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Enterasys lowers Ethernet bar

Enterasys lowers Ethernet bar

Enterasys Networks has unveiled a new chassis-based Ethernet switch for enterprise customers that seek a compact, low-priced box for wiring closets.

With support for up to 240 10/100 Ethernet ports, the Matrix E5 switch will cost less per port and will take up less space per wiring closet than some competing chassis-based products or rack-mounted, stackable switching configurations.

Ian Fewtrell, managing director of Enterasys Australia, told ARN the Matrix E5 is "already released internally" in Australia and expects bulk shipments to start arriving shortly.

"We have a number of proposals at the moment and once they are signed and sealed, we'll see the product shipped," he said.

Fewtrell claims the product features all the mod cons for a switch of this calibre but will be available through Enterasys' traditional reseller partners at a "very competitive price point".

The Matrix E5 is a good alternative for putting a rack of stackable switches into a small wiring closet, says Patti Angers, product manager for Enterasys' Matrix line of switches. "With the Matrix E5, you have a streamlined way to put 240 10/100 ports together rather than six or seven stackable switches in a rack," Angers said.

The Matrix E5 is a complementary switch to the larger Matrix E7 backbone switch Enterasys released in April. While it has less bandwidth and packet-inspecting capabilities than its larger, Layer 3 brother, the product can be fitted with an optional advanced routing module for wire-speed Layer 3 and Layer 4 switching capabilities. Six-port Gigabit Ethernet modules can be added as well, with support for up to 30 Gigabit Ethernet ports. Modular Gigabit uplinks can also be added for connecting to a high-speed backbone.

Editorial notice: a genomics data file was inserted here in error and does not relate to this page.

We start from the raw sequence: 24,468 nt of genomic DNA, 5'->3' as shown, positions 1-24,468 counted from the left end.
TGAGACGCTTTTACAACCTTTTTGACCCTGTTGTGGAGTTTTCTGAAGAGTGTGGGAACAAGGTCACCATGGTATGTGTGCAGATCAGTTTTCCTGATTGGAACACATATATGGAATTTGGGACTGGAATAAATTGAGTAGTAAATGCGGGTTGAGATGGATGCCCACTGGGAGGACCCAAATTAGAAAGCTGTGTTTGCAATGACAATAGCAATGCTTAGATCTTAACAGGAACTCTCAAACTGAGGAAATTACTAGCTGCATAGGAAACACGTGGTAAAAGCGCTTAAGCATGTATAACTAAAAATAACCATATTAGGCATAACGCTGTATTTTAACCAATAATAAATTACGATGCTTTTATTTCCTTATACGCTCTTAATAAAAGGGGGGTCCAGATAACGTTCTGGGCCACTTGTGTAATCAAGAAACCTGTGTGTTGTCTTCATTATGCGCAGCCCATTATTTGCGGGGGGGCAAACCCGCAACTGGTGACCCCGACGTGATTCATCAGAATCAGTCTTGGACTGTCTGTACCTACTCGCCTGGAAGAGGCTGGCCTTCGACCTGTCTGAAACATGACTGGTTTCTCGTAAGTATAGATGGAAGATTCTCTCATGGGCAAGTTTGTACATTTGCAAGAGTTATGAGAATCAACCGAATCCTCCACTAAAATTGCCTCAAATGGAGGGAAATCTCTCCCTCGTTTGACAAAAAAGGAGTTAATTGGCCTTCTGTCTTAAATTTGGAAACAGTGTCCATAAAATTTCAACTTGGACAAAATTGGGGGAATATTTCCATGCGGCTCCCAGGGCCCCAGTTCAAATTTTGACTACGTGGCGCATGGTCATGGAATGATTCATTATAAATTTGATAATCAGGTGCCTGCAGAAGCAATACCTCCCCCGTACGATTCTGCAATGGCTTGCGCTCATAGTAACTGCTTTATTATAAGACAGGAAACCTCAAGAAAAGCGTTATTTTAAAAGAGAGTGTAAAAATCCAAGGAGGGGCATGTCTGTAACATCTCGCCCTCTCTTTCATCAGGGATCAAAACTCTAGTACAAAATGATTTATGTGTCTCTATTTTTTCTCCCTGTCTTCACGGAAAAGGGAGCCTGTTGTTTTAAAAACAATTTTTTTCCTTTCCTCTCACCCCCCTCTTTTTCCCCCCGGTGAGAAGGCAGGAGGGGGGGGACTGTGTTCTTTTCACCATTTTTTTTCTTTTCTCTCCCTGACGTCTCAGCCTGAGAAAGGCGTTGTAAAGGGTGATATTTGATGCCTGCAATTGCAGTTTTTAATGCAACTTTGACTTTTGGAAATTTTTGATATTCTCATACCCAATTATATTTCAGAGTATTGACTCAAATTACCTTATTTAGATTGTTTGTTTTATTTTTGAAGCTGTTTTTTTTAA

The additions of the advanced routing module and Gigabit ports also makes the Matrix E5 a good stand-alone switching product for branch offices, giving the switch the bandwidth and quality-of-service capabilities to support integrated voice and data traffic. The routing module also allows the Matrix E5 to act as a Dynamic Host Configuration Protocol server, with support for up to 250 IP addresses.

The Matrix E5 features redundant power supplies and a distributed switching architecture, where Application Specific Integrated Circuits are placed on each module in the switch rather than in a central processing point. This allows each module to forward packets more quickly because packet processing is done on the board instead of in a central point, Angers said.

Fully loaded with five 48-port 10/100M bit/sec modules, the Matrix E5 has a price per port of $US138, beating the comparable Catalyst 4006 from Cisco by about $20 per port.

According to data from research firm IDC, competing with Cisco is not easy - the network equipment maker dominated the chassis-based 10/100Mbps Ethernet switch market last year with 64 per cent of the $3.8 billion worldwide market. Cabletron, which spun off Enterasys as a separate company in February, was second in the market with 8.7 per cent of the revenue.

While newer technologies, such as Layer 3 switching, Gigabit Ethernet and even 10 Gigabit Ethernet, are emerging as hot trends in the LAN switching market, IDC predicts that the installed base for 10/100Mbps Ethernet switch ports will continue to increase steadily over the next several years, growing from an estimated 47,200 this year to 117,700 in 2003.

The base price for a five-slot Matrix E5 chassis plus two power supplies is $US5465. Forty eight-port 10/100Mbps switching modules cost $US5495 each.


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